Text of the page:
Australian news, and some related international items

To 2 September -Nuclear and Climate News

It’s not that climate change is getting any better – it’s just that there were fewer news articles about it this week. There was a pretty desperate call from Pope Francis for governments to act.

One weather news item that is getting a lot of coverage is Hurricane Dorian -. not necessarily caused by climate change, but exacerbated by it. It’s of particular interest because of the St. Lucie and Turkey Point nuclear power stations on alert in Florida, potentially in its path.

August, the month when we remember the nuclear bombing of Hiroshima and Nagasaki,– has been an ominous month for bringing us all closer to World War 3. Donald Trump moved to trash all the nuclear arms agreements, that might put the brakes on international conflict.  Pentagon experts recommended Artificial Intelligence to control nuclear weapons. There have been at least 3 occasions when the imagination and intuition of a human being has just narrowly saved the world from a nuclear holocaust.

A bit of good news. Spanish group gives summer holidays to kids from Chernobyl’s polluted region.



CLIMATE. Queensland extinguishes native title over Indigenous land to make way for Adani coalmineIndigenous landowner challenges Environment Minister Sussan Ley’s decision for coal mine.

RENEWABLE ENERGY.  NSW coal city, Newcastle, sets sights on 100 per cent renewables. Victoria government triples number of home solar rebates for September.     Solar and giant “water battery” to slash university’s grid consumption by 40%.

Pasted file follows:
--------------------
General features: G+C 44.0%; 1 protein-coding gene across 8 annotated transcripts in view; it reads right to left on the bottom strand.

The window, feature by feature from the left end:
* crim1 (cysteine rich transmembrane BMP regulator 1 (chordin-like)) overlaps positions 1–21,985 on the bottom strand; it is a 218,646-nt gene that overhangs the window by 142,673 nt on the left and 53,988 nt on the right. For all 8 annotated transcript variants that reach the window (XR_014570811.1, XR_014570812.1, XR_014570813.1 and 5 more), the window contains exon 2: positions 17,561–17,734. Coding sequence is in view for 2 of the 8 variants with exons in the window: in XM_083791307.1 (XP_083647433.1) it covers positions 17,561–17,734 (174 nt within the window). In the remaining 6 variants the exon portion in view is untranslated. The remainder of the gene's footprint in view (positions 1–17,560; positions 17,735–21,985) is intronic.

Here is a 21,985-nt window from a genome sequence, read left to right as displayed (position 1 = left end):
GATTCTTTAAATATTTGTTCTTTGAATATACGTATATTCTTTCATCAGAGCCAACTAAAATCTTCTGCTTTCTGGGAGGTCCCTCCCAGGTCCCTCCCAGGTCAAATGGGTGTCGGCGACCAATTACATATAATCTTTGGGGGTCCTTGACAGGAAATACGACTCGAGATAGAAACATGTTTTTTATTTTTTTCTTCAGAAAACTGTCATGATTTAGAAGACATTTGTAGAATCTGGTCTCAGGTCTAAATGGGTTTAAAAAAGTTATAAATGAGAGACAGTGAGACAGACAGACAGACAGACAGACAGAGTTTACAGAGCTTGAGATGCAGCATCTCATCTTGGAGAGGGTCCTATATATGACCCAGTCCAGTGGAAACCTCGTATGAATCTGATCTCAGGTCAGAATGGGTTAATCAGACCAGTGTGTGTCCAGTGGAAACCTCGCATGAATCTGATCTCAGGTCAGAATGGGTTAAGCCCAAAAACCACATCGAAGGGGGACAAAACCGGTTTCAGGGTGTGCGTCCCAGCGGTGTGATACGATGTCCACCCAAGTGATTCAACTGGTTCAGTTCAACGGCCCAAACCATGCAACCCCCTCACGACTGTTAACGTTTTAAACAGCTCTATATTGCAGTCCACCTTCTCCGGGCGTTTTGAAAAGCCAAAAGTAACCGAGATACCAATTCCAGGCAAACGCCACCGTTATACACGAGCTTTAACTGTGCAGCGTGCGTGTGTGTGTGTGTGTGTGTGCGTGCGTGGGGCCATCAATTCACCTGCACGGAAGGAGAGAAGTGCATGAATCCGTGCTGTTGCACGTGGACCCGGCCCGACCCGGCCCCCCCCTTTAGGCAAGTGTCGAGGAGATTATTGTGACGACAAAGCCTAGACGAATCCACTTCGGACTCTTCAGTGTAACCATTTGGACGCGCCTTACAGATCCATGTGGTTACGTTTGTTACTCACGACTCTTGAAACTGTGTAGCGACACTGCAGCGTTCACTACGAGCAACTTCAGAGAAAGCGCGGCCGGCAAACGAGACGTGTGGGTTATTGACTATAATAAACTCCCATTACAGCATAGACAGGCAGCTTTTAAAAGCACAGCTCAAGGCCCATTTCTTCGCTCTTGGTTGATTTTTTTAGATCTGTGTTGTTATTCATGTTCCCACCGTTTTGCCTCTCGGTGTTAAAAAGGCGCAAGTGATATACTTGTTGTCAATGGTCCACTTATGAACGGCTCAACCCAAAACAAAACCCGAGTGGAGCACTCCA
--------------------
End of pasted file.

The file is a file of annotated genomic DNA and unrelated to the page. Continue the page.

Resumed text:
They are trying to break Julian Assange “physically and psychologically”. Injustices to Julian Assange in British prison. (Why is Australia making a huge fuss about an Australian detained in China, but ignoring Assange?)

Climate change is destabilising the Earth’s marine environment. ‘12 Years to Act on Climate Change’ – what does this really mean?

Nuclear winter – the global threat to life.   A freezing and deathly aftermath would follow a US-Russian nuclear war.

BRAZIL. International calls for urgent action on climate, as new fires rage in Amazon forests.

September 2, 2019 Posted by | Christina reviews | Leave a comment

Despite Australia’s laws prohibiting nuclear activities, ANSTO’s already chosen nuclear reactor types for Australia

ENuFF South Australia August 29 2019 Fight To Stop Nuclear Waste In The Flinders Ranges

How many know that, on behalf of us all, ANSTO is already preparing the groundwork for the deployment of Gen VI reactors in the 2030s?

ANSTO stooge Prof Edwards speaking to the Prerequisites Standing Committee “…….. Australia …. has chosen, ….. supporting two reactors: the very high temperature reactor and the molten salt reactor.”

in terms of the reactors Australia has chosen, we’re supporting two reactors: the very high temperature reactor and the molten salt reactor. The very high temperature reactor is probably the highest technology readiness level, or TRL, in that there are a couple being constructed in China at the moment. As part of the generation forum, I will be visiting those in October. They’ve actually started co-commissioning those plans. …. Those two reactors are particularly suitable for Australia